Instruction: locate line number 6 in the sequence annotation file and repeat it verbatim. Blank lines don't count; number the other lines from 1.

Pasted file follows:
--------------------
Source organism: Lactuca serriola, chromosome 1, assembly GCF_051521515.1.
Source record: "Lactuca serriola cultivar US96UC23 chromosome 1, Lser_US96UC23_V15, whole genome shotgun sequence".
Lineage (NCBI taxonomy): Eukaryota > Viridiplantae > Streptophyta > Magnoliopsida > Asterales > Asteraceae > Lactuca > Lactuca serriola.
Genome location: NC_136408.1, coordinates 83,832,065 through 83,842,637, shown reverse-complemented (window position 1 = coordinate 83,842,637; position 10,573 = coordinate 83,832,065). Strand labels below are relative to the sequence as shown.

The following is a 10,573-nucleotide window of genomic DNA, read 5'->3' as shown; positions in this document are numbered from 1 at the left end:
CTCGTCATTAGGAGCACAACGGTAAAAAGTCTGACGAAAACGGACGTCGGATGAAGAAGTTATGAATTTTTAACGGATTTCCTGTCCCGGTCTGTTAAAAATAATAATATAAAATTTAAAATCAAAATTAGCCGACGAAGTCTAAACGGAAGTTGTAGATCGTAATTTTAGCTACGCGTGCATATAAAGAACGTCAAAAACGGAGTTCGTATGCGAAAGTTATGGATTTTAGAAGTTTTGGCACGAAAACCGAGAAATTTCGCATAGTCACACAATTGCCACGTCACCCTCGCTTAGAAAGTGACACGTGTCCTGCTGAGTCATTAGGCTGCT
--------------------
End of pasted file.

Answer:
CTCGTCATTAGGAGCACAACGGTAAAAAGTCTGACGAAAACGGACGTCGGATGAAGAAGTTATGAATTTTTAACGGATTTCCTGTCCCGGTCTGTTAAAAATAATAATATAAAATTTAAAATCAAAATTAGCCGACGAAGTCTAAACGGAAGTTGTAGATCGTAATTTTAGCTACGCGTGCATATAAAGAACGTCAAAAACGGAGTTCGTATGCGAAAGTTATGGATTTTAGAAGTTTTGGCACGAAAACCGAGAAATTTCGCATAGTCACACAATTGCCACGTCACCCTCGCTTAGAAAGTGACACGTGTCCTGCTGAGTCATTAGGCTGCT